Neuronal circuits of reward and aversion

Since the moment we wake up, we are continuously flooded with sensory information of variable relevance. Therefore, our brains evolved to filter information, and focus on relevant stimuli that are associated with an emotionally significant experience. A stimulus that is inherently appetitive/rewarding (positive valence) triggers approach; whereas a stimulus that is aversive (negative valence) induces avoidance. Different regions of the limbic system represent valence, including the nucleus accumbens, amygdala, ventral tegmental area, amongst others. In the latest years, researchers have been trying to identify properties that distinguishes rewarding and aversive neuronal ensembles, but this has been a challenging task: Is it differential inputs and/or outputs? Distinct genetic signatures? Functional characteristics?

Our lab is focused in understanding how our brain encodes reward and aversion, and how this information is conveyed into motivated behaviors. We are particularly interested in the nucleus accumbens, a key region in rewarding/aversive learning and in motivation.

We use a combination of tools including behavioral evaluation, optogenetics, electrophysiology, pharmacology and live imaging with genetically-encoded sensors in rodents to understand how reward and aversion are encoded in the nucleus accumbens circuitry. We are performing these studies in physiological conditions but also in rodent models of neurodevelopmental challenges such as prenatal stress. Ultimately, by unveiling the neurobiological underpinnings of motivated behavior, one can contribute for the mechanistic interpretation of neuropsychiatric disorders such as depression and addiction.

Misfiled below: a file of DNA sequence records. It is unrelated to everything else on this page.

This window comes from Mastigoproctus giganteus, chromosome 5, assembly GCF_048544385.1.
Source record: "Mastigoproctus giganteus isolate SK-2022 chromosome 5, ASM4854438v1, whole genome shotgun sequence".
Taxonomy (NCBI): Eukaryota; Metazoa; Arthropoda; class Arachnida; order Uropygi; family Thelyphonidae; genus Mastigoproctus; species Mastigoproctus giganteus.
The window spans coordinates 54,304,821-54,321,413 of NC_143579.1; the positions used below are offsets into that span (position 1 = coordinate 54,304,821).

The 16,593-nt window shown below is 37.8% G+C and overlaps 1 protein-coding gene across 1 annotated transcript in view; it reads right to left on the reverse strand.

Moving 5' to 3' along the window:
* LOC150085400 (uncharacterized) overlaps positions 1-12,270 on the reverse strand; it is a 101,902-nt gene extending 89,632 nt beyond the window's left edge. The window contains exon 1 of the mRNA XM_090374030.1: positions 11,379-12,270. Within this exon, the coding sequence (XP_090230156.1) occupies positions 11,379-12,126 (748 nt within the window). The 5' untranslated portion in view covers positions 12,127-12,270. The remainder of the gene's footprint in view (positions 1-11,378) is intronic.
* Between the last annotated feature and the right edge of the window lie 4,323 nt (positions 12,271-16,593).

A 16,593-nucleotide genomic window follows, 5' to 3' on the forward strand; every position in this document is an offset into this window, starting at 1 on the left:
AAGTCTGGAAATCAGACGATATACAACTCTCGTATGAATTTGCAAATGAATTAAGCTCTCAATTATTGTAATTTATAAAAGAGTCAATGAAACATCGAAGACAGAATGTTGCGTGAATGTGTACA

Main projects

Neurobiological basis of reward and aversion: a focus on the nucleus accumbens circuitry

Impact of prenatal stress in the brain: from rodents to humans


  • Rodent Behavioral platform

  • Tracer/anatomical studies

  • Optogenetics and chemogenetics

  • In vivo sensor imaging (fiber photometry, 1-photon miniscope)

  • In vivo electrophysiology

  • Molecular biology


Host Institution

The ICVS was created in 2003 and aims at improving human health through outstanding life-science research, cutting-edge medical innovation and delivery of specialized services. The ICVS is a R&D Unit incorporated in the School of MedicineUniversity of Minho, in Braga, Portugal.

Portugal is a wonderful country, known by its good food and wine, excellent weather and warm and friendly people. Braga is the youngest city in Portugal and is a vibrant place to study and live.

ICVS is strategically located within a fast growing Cluster of Biomedical Science, Technology and Healthcare institutions. It has an overall area of laboratories of 6000 m2. ICVS provides fully operational Functional Cores for: Animal Housing and Experimentation, Microscopy (confocal, 1P, 2P), Histology, Molecular Biology, Cytometry, Cell and Tissue Culture, Electrophysiology, Optogenetics, Live imaging, Neuroimaging, fMRI, and Biosafety Levels 2 and 3. The ICVS also benefits from the Clinical Academic Centre (2CA-Braga) infrastructures, a wind at Hospital of Braga that is supported by specialized medical doctors/researchers with the expertise to perform clinical research.

“I strongly believe in open and collaborative science. Collaborative efforts accelerate scientific progress, and allow the development of multidisciplinary approaches to tackle complex problems.”

Ana João Rodrigues

All rights reserved. Photos by João Dias, ICVS